Peterborough entrepreneur speaks of sadness at decline of Kiddicare

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The founder of Peterborough’s Kiddicare has spoken of his sadness at the retailer’s decline six years after the sale of the business netted him and his wife a £70 million fortune.

Entrepreneur Neville Wright created the baby equipment retailer with his wife Marilyn in 1974 and the couple ran it from their home in Bourges Boulevard, Peterborough.

Neville Wright with his new book.  
Picture by Terry Harris / Peterborough Telegraph. THA

Neville Wright with his new book. Picture by Terry Harris / Peterborough Telegraph. THA

But he has only been able to look on as a series of owners have seemingly struggled to get the full potential from the Kiddicare business.

Mr Wright says there was plenty of potential left in the baby equipment business when Morrisons saw it as the answer to the supermarket chain’s lack of an online service and made an offer to buy.

Yet three-and-a-half years later, Morrisons off-loaded Kiddicare for just £2 million to a private equity company following which it went through two more changes of ownership.

Now it belongs to the home furnishings group Dunelm, which has closed the Kiddicare call centre and put the Peterborough warehouse on the market.

Speaking at his Wansford home, Mr Wright said: “When I sold Kiddicare, everything - staff, warehouse, products, technology, branding - was in position to take Kiddicare from an annual £40 million turnover to £200 million turnover.

“Morrisons got a bargain.”

He said: “I am very sad at the way things have gone for Kiddicare. I am not happy about it. There are times when I would loved to have got involved again. I think it would have been very simple to turn it around. I could have doubled the turnover in 30 days.”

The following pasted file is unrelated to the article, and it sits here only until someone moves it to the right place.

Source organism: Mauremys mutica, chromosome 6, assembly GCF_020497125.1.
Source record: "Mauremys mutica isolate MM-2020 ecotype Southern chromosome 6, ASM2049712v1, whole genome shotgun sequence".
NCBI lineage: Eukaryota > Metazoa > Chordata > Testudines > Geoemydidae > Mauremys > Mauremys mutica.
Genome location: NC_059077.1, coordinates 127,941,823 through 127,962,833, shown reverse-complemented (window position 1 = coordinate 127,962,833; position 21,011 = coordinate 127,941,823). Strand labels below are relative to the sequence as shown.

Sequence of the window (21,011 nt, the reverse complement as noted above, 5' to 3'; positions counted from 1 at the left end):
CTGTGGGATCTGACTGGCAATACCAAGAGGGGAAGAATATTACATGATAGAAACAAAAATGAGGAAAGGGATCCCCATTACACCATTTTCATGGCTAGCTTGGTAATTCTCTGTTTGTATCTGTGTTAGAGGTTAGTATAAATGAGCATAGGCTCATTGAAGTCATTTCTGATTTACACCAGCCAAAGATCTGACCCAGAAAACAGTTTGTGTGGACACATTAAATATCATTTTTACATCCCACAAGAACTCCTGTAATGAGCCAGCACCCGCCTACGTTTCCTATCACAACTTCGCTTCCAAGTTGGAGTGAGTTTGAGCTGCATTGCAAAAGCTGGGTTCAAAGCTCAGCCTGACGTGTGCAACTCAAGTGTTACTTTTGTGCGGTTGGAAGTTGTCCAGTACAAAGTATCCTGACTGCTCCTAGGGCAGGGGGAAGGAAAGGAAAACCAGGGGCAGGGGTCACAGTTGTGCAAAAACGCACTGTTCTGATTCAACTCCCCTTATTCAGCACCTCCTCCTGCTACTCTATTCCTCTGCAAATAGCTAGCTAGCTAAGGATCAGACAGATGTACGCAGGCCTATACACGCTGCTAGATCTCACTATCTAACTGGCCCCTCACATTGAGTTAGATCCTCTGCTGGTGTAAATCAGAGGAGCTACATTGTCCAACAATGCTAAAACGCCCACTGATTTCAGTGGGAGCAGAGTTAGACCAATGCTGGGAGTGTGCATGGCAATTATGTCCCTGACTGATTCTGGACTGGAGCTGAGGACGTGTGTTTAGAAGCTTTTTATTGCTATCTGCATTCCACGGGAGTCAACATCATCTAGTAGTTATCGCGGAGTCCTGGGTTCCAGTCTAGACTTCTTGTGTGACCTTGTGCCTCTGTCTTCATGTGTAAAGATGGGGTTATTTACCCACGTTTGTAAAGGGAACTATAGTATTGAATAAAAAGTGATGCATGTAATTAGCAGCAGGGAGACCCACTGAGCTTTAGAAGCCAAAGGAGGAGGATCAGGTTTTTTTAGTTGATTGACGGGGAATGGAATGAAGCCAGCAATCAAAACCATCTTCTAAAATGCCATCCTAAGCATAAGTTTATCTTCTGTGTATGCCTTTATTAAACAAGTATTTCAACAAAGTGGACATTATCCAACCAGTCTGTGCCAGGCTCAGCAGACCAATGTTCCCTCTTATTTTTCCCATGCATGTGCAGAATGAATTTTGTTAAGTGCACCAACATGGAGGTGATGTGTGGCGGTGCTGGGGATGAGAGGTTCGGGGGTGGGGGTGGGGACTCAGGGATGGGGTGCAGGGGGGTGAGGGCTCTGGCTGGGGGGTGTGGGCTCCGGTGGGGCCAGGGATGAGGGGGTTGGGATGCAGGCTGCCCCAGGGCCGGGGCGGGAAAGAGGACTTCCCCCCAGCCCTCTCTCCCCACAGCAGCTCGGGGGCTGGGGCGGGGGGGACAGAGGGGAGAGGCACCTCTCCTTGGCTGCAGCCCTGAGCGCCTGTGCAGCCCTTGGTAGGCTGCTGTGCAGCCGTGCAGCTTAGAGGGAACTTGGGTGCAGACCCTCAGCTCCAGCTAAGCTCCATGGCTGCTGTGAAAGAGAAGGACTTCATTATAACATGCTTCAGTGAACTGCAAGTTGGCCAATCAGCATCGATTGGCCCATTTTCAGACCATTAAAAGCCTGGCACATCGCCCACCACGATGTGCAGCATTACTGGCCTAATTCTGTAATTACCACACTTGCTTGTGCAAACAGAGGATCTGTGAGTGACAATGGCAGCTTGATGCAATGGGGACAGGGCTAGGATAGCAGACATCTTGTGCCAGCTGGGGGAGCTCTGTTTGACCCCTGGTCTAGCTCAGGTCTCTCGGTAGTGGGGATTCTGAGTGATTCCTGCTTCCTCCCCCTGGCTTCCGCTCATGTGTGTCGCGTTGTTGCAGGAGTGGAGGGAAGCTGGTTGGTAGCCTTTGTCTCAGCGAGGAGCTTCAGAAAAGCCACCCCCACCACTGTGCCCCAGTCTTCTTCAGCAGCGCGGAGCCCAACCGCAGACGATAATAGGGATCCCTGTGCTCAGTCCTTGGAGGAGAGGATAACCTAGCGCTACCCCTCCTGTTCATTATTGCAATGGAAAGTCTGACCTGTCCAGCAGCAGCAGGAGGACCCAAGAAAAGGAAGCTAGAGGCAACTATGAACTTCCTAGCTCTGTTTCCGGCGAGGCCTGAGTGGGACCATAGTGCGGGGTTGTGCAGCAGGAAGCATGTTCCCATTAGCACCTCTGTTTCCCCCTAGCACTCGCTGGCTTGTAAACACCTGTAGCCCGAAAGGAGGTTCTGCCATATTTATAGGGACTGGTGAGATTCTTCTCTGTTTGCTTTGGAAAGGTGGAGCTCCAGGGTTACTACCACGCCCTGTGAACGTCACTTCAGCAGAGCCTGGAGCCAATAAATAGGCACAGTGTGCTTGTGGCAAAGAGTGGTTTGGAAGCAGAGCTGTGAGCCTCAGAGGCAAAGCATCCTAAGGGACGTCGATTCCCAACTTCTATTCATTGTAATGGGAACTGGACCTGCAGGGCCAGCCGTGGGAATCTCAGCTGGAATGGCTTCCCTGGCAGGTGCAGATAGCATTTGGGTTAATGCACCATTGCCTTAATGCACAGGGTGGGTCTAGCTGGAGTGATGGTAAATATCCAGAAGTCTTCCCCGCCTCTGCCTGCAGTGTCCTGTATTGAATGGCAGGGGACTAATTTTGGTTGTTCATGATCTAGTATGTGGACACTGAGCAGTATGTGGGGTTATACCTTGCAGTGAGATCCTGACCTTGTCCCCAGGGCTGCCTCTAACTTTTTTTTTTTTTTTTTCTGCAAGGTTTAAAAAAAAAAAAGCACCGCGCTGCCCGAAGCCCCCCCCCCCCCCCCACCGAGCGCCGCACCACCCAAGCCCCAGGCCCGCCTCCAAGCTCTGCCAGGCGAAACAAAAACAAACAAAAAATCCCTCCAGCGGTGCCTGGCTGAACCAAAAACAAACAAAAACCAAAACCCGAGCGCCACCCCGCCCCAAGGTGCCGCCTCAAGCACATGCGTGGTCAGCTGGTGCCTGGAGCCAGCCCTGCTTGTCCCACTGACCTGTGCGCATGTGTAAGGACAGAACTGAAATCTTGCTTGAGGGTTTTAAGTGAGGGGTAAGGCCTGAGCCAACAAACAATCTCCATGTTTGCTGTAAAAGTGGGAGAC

But Mr Wright added: “However, it was the right time for me to sell it.

“But I was traumatised to leave the business and to leave so many friends - those people I had worked with for so long.”

But Mr Wright is hopeful that there will still be a good outcome for Kiddicare.

He said: “I feel that Dunelm might be able to resurrect it.”

Creating and growing just one business to the point where it is snapped up for a small fortune would be considered job done for many people. But not Mr Wright who has built up a business portfolio worth £100 million since the moment when he spent 37 pence on a cloth to set up his own window cleaning service.

Mr Wright said: “Not many people know that I had already sold three nursery businesses previously, dating back over the last 36 years, plus a variety of businesses which include hairdressing salons, Indian restaurants and food outlets.

Even as he and Marilyn were getting Kiddicare off the ground they had also set up Marville Properties and were running the two side by side.

Today he has a multi-million pound residential commercial property portfolio with some impressive building projects through his development company Heidi Estates

In adddition, Mr Wright has spent the last three-and-a-half year writing his memoirs entitled ‘The Answer is Yes. Now what is the question? How I turned 37 pence into 100 million pounds.’

The 160,000 word book is an incredible achievement for Mr Wright, whose dyselexia has been a challenge from his schooldays.

The book can be bought from Amazon for £20 with some of the proceeds donated to the Lend with Care charity, which provides interest free loans for firms across the globe.

The charity symbolises Neville’s heartfelt belief that money must be made to work for the good of other people.

FACTFILE

n Kiddicare was sold to Morrison for £70 million in 2011.

n July 2014 struggling Morrisons sold Kiddicare for just £2 million to private equity firm Endless LLP.

n September 2014 Following a restructure of Kiddicare, Endless sold the retailer to homes and gardens specialists Worldstores for an undisclosed sum.

n Dunelm buys Worldstores, and with it Kiddicare.

Related:

Entrepreneur’s transformation of Peterborough business park

Kiddicare founder Neville’s now a running man

New owner for Kiddicare in Peterborough as retailer is sold again